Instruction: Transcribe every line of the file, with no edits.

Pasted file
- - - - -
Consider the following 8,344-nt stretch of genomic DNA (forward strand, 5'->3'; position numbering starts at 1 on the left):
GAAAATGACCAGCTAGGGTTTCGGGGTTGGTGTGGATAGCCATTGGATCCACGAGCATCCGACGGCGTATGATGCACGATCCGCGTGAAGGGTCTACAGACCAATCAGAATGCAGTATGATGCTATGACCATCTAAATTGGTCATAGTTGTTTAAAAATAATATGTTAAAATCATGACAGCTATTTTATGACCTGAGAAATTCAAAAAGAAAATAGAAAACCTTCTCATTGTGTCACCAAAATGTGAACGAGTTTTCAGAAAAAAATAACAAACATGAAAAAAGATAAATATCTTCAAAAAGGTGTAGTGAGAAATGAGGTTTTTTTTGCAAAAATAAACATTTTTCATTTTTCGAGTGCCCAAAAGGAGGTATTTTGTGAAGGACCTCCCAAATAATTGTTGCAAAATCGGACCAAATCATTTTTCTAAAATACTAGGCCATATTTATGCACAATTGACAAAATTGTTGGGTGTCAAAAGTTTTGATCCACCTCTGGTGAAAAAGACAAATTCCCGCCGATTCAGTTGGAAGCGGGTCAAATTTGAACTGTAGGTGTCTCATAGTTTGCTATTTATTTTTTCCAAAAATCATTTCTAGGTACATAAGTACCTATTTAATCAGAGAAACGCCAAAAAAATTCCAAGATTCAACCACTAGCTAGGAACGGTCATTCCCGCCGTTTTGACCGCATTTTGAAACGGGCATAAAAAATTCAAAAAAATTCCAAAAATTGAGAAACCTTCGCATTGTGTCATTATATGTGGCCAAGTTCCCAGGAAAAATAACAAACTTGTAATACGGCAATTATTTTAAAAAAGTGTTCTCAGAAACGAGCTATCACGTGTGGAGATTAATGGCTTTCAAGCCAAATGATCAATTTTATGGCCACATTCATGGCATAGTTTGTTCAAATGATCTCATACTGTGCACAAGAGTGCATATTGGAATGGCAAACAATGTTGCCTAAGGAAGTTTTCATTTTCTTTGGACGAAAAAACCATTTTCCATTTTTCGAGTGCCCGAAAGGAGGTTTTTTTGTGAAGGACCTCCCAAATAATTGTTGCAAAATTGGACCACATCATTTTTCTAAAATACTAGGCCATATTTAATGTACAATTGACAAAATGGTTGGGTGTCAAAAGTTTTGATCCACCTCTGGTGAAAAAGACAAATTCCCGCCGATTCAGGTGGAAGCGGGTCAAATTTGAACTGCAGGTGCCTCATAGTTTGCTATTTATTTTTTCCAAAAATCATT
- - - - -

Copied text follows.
Consider the following 8,344-nt stretch of genomic DNA (forward strand, 5'->3'; position numbering starts at 1 on the left):
GAAAATGACCAGCTAGGGTTTCGGGGTTGGTGTGGATAGCCATTGGATCCACGAGCATCCGACGGCGTATGATGCACGATCCGCGTGAAGGGTCTACAGACCAATCAGAATGCAGTATGATGCTATGACCATCTAAATTGGTCATAGTTGTTTAAAAATAATATGTTAAAATCATGACAGCTATTTTATGACCTGAGAAATTCAAAAAGAAAATAGAAAACCTTCTCATTGTGTCACCAAAATGTGAACGAGTTTTCAGAAAAAAATAACAAACATGAAAAAAGATAAATATCTTCAAAAAGGTGTAGTGAGAAATGAGGTTTTTTTTGCAAAAATAAACATTTTTCATTTTTCGAGTGCCCAAAAGGAGGTATTTTGTGAAGGACCTCCCAAATAATTGTTGCAAAATCGGACCAAATCATTTTTCTAAAATACTAGGCCATATTTATGCACAATTGACAAAATTGTTGGGTGTCAAAAGTTTTGATCCACCTCTGGTGAAAAAGACAAATTCCCGCCGATTCAGTTGGAAGCGGGTCAAATTTGAACTGTAGGTGTCTCATAGTTTGCTATTTATTTTTTCCAAAAATCATTTCTAGGTACATAAGTACCTATTTAATCAGAGAAACGCCAAAAAAATTCCAAGATTCAACCACTAGCTAGGAACGGTCATTCCCGCCGTTTTGACCGCATTTTGAAACGGGCATAAAAAATTCAAAAAAATTCCAAAAATTGAGAAACCTTCGCATTGTGTCATTATATGTGGCCAAGTTCCCAGGAAAAATAACAAACTTGTAATACGGCAATTATTTTAAAAAAGTGTTCTCAGAAACGAGCTATCACGTGTGGAGATTAATGGCTTTCAAGCCAAATGATCAATTTTATGGCCACATTCATGGCATAGTTTGTTCAAATGATCTCATACTGTGCACAAGAGTGCATATTGGAATGGCAAACAATGTTGCCTAAGGAAGTTTTCATTTTCTTTGGACGAAAAAACCATTTTCCATTTTTCGAGTGCCCGAAAGGAGGTTTTTTTGTGAAGGACCTCCCAAATAATTGTTGCAAAATTGGACCACATCATTTTTCTAAAATACTAGGCCATATTTAATGTACAATTGACAAAATGGTTGGGTGTCAAAAGTTTTGATCCACCTCTGGTGAAAAAGACAAATTCCCGCCGATTCAGGTGGAAGCGGGTCAAATTTGAACTGCAGGTGCCTCATAGTTTGCTATTTATTTTTTCCAAAAATCATT